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How Do I Substitute Brown Sugar for White Sugar?

Honey can be substituted for white sugar when the flavor is meant to be more delicate instead of robust.
Coffee cakes may be even more delicious with brown sugar instead of white sugar.
Brown sugar.
White sugar cubes.
Measuring cups are often used for measuring sugar.
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  • Written By: Sheri Cyprus
  • Edited By: Heather Bailey
  • Last Modified Date: 17 August 2014
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It's usually very simple to substitute brown sugar for white sugar as you can use the same amounts. The only difference when measuring the two types of sugar is that you should always pack brown sugar down firmly. For instance, brown sugar packed into a measuring cup should hold its shape at least until it comes into contact with the bottom of the mixing bowl. The main considerations to make when making this substitution are the darker color and richer taste.

Brown sugar gets its rich flavor, as well as its deep color, from molasses. The darker the brown sugar, the more molasses it contains. For example, the golden type of brown sugar has much less molasses than the darker varieties.

Many bakers prefer using brown rather than white sugar as it creates a richer tasting cake, pie or batch of cookies. Some recipes that are older may call for white sugar, as the brown variety was more difficult to get. If the result of the dessert is supposed to be flavorful, coarser in texture or have a yellower rather than white appearance, substituting brown sugar for white sugar can be a great idea.

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If, on the other hand, the likely reason a recipe calls for white sugar is to help create a delicate, rather than robust, flavor as well as a light color, you may want to use honey instead. When substituting honey for white sugar, you may use half or two-thirds as much depending on how sweet you prefer your baked goods. You should also cut down some of the liquid in the recipe when substituting honey for sugar. Substituting brown sugar for white sugar can be ideal in yellow rather that white cakes. Brown sugar used instead of white in shortbread or sugar cookies may also alter the white color to give the dough a more brownish cast.

In recipes that call for both white sugar and molasses, substituting brown sugar is a good idea. You may want to cut down some of the molasses though unless you prefer an extra strong taste. Baked goods such as butter tarts may taste even better with both brown sugar and molasses added as well as a little extra vanilla. Oat, flour, white sugar and cinnamon toppings for coffee cakes, muffins or baked fruit desserts are typically improved in flavor by using brown sugar instead of white.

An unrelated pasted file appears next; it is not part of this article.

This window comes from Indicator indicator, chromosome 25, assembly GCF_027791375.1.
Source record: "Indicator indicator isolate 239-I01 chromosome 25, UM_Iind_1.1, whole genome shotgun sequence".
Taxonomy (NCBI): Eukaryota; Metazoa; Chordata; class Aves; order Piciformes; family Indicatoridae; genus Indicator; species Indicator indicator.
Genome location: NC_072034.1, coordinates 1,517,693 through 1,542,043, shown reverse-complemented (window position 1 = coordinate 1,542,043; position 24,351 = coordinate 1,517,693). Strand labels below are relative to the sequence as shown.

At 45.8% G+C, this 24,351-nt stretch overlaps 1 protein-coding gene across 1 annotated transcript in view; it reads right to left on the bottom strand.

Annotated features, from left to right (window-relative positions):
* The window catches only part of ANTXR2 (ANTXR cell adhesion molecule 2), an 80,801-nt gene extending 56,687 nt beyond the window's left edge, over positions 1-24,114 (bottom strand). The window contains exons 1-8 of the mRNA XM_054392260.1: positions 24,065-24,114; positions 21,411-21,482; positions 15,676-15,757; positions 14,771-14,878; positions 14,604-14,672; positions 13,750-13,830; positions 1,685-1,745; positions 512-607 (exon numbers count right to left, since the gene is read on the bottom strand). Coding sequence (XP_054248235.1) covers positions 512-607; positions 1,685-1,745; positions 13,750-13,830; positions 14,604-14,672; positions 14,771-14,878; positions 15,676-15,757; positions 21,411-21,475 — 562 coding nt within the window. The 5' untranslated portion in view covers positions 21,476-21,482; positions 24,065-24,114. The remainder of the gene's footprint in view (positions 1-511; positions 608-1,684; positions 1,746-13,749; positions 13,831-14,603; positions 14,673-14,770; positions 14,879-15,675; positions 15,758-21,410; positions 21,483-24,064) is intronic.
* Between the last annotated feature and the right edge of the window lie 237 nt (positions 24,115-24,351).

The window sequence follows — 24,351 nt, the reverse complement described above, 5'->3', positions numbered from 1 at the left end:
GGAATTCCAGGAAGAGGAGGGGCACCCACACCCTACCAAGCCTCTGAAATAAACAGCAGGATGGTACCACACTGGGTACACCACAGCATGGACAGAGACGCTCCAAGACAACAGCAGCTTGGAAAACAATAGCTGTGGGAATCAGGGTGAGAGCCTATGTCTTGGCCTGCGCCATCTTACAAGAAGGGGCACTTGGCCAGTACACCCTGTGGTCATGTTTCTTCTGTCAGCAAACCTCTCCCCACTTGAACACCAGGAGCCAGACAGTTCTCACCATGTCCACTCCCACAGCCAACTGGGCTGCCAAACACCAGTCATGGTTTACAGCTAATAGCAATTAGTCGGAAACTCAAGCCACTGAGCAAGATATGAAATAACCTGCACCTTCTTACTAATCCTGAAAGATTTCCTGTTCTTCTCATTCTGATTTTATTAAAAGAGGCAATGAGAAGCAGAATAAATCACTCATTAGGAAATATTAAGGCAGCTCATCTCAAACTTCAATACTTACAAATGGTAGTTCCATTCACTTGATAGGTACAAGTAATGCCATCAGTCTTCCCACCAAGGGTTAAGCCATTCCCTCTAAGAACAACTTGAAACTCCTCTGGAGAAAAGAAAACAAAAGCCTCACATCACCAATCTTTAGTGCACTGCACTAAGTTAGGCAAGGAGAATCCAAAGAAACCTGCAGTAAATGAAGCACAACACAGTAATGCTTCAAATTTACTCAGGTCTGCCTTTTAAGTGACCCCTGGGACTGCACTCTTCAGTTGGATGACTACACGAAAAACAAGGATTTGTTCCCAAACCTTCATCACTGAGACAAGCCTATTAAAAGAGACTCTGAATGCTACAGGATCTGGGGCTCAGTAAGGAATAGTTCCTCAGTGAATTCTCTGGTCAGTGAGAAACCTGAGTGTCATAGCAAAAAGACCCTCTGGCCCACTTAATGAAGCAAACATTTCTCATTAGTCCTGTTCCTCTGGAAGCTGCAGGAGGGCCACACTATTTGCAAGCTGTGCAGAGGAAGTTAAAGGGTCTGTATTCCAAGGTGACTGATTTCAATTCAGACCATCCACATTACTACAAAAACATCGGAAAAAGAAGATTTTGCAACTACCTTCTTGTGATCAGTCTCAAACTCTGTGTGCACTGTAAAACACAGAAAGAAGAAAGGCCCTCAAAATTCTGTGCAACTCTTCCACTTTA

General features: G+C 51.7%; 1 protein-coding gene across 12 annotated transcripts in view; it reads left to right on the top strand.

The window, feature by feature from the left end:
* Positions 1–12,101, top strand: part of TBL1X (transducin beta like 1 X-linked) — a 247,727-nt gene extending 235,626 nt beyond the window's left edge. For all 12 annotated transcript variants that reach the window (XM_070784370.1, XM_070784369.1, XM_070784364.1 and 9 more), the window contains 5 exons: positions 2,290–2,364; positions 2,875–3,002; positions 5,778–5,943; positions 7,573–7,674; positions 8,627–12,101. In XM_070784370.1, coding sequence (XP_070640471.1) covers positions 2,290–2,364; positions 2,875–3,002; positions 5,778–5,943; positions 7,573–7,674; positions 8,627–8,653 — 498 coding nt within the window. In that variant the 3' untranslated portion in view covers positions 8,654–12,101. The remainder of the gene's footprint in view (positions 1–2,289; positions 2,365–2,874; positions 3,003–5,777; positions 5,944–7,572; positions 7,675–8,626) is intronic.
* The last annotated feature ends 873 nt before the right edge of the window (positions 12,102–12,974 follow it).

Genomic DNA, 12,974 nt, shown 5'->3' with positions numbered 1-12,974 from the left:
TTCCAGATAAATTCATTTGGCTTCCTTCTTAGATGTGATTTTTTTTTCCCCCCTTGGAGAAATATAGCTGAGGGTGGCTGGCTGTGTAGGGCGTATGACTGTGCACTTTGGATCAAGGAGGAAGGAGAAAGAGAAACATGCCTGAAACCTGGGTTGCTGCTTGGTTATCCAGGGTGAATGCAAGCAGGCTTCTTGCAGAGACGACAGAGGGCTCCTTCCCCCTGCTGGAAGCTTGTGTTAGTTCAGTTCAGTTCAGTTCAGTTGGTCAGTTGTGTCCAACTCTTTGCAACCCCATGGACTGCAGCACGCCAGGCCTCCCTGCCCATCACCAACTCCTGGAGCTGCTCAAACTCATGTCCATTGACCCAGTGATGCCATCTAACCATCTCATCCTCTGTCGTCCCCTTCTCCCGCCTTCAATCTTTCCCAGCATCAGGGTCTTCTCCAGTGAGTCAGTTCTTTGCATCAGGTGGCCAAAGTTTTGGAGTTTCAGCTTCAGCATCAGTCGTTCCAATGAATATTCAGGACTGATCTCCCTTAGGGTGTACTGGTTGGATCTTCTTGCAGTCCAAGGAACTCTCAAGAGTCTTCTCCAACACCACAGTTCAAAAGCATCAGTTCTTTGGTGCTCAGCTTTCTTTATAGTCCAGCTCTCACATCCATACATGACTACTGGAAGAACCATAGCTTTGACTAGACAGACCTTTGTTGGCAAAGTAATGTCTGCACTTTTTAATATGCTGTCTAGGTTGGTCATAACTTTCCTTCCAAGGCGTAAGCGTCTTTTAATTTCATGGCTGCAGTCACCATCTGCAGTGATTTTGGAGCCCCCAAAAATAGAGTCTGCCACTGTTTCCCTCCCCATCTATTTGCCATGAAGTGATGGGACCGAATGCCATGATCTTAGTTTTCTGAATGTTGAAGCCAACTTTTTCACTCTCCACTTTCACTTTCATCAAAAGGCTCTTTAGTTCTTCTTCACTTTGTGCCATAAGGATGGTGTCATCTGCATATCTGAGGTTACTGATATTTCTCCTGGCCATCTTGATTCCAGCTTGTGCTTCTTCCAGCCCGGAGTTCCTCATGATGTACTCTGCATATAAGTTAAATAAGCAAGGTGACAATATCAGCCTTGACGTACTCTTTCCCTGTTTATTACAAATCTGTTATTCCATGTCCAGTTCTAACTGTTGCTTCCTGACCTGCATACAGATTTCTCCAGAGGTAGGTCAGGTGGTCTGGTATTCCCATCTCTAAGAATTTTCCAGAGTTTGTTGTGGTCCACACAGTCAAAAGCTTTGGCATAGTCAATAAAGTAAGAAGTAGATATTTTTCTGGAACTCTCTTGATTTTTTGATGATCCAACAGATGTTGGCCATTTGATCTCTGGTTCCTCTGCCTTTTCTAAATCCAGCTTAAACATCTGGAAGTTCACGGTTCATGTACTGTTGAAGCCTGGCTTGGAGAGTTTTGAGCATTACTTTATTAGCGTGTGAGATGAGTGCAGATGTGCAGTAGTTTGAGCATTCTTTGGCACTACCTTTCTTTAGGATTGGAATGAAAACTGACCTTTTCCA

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Discuss this Article

OeKc05
Post 10

Some recipes call for both brown and white sugar. With these, I prefer to use entirely brown sugar.

My friend’s excellent recipe for maple butterscotch brownies calls for both types. Without telling her, I used only brown, and the result was even more taste. The maple extract was greatly accented by the brown sugar, and when she asked me how mine could taste better than hers when she came up with the recipe, I let her in on my secret.

We got together and made a batch of these for a contest. They won first place, and the recipe got published in a magazine. I let the editors in on our substitution, and they published that, too.

shell4life
Post 9

I always associate the taste of brown sugar in baked goods with chocolate chip cookies, because every recipe for them I have ever seen calls for packed light brown sugar. So, I often use it to make other types of cookies, because it makes me think I’m getting my favorite kind.

To me, sugar cookies made with white sugar are far too plain. Brown sugar makes them something I would actually crave without any sprinkles or frosting.

I know that typical sugar cookies are more white in appearance, but if you are willing to pass off a browner one as a sugar cookie, you will be glad you did. The flavor will have people asking for your recipe.

StarJo
Post 8

I like to use brown sugar to sweeten my coffee. Though white sugar is good, brown sugar provides an extra little something that complements the coffee so well.